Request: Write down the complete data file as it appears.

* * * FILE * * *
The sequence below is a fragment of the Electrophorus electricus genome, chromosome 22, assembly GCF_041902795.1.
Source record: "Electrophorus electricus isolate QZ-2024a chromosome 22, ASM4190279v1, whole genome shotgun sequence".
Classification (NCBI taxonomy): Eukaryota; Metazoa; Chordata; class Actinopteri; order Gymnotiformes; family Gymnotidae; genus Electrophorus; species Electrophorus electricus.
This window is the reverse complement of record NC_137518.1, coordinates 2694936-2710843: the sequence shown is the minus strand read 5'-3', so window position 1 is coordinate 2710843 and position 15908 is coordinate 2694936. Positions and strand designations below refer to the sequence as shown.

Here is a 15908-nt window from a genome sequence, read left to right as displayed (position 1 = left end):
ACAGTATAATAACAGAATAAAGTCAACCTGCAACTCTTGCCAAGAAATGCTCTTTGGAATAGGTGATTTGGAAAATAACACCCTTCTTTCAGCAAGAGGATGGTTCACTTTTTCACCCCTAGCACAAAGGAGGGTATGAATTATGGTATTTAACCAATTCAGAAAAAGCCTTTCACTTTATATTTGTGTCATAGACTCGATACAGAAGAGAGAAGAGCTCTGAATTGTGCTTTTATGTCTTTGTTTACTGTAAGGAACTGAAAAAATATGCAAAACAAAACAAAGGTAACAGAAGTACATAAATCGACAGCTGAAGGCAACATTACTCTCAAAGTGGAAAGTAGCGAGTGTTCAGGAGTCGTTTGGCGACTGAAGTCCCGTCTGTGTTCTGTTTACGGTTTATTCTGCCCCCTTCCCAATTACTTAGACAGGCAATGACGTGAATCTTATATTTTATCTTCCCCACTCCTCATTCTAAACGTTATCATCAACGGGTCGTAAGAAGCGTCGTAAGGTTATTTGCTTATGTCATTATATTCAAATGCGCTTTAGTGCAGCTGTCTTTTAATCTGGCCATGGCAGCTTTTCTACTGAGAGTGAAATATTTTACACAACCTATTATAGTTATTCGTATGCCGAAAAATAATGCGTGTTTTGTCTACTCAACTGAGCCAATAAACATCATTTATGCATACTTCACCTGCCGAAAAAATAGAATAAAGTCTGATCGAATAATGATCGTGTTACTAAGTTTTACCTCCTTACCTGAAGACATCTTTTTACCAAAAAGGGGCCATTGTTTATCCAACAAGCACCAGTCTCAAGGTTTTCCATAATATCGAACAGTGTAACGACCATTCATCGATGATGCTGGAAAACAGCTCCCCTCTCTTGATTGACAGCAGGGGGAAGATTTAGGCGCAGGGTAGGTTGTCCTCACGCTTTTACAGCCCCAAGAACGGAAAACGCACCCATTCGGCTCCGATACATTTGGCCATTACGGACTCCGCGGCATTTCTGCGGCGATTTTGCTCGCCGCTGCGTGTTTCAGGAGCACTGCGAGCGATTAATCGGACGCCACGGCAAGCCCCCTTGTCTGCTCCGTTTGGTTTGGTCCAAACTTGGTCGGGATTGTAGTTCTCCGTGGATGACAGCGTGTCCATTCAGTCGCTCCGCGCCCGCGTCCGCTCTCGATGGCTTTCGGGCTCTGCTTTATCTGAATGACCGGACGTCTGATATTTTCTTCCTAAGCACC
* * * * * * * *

The sequence below is a fragment of the Electrophorus electricus genome, chromosome 22, assembly GCF_041902795.1.
Source record: "Electrophorus electricus isolate QZ-2024a chromosome 22, ASM4190279v1, whole genome shotgun sequence".
Classification (NCBI taxonomy): Eukaryota; Metazoa; Chordata; class Actinopteri; order Gymnotiformes; family Gymnotidae; genus Electrophorus; species Electrophorus electricus.
This window is the reverse complement of record NC_137518.1, coordinates 2694936-2710843: the sequence shown is the minus strand read 5'-3', so window position 1 is coordinate 2710843 and position 15908 is coordinate 2694936. Positions and strand designations below refer to the sequence as shown.

Here is a 15908-nt window from a genome sequence, read left to right as displayed (position 1 = left end):
ACAGTATAATAACAGAATAAAGTCAACCTGCAACTCTTGCCAAGAAATGCTCTTTGGAATAGGTGATTTGGAAAATAACACCCTTCTTTCAGCAAGAGGATGGTTCACTTTTTCACCCCTAGCACAAAGGAGGGTATGAATTATGGTATTTAACCAATTCAGAAAAAGCCTTTCACTTTATATTTGTGTCATAGACTCGATACAGAAGAGAGAAGAGCTCTGAATTGTGCTTTTATGTCTTTGTTTACTGTAAGGAACTGAAAAAATATGCAAAACAAAACAAAGGTAACAGAAGTACATAAATCGACAGCTGAAGGCAACATTACTCTCAAAGTGGAAAGTAGCGAGTGTTCAGGAGTCGTTTGGCGACTGAAGTCCCGTCTGTGTTCTGTTTACGGTTTATTCTGCCCCCTTCCCAATTACTTAGACAGGCAATGACGTGAATCTTATATTTTATCTTCCCCACTCCTCATTCTAAACGTTATCATCAACGGGTCGTAAGAAGCGTCGTAAGGTTATTTGCTTATGTCATTATATTCAAATGCGCTTTAGTGCAGCTGTCTTTTAATCTGGCCATGGCAGCTTTTCTACTGAGAGTGAAATATTTTACACAACCTATTATAGTTATTCGTATGCCGAAAAATAATGCGTGTTTTGTCTACTCAACTGAGCCAATAAACATCATTTATGCATACTTCACCTGCCGAAAAAATAGAATAAAGTCTGATCGAATAATGATCGTGTTACTAAGTTTTACCTCCTTACCTGAAGACATCTTTTTACCAAAAAGGGGCCATTGTTTATCCAACAAGCACCAGTCTCAAGGTTTTCCATAATATCGAACAGTGTAACGACCATTCATCGATGATGCTGGAAAACAGCTCCCCTCTCTTGATTGACAGCAGGGGGAAGATTTAGGCGCAGGGTAGGTTGTCCTCACGCTTTTACAGCCCCAAGAACGGAAAACGCACCCATTCGGCTCCGATACATTTGGCCATTACGGACTCCGCGGCATTTCTGCGGCGATTTTGCTCGCCGCTGCGTGTTTCAGGAGCACTGCGAGCGATTAATCGGACGCCACGGCAAGCCCCCTTGTCTGCTCCGTTTGGTTTGGTCCAAACTTGGTCGGGATTGTAGTTCTCCGTGGATGACAGCGTGTCCATTCAGTCGCTCCGCGCCCGCGTCCGCTCTCGATGGCTTTCGGGCTCTGCTTTATCTGAATGACCGGACGTCTGATATTTTCTTCCTAAGCACC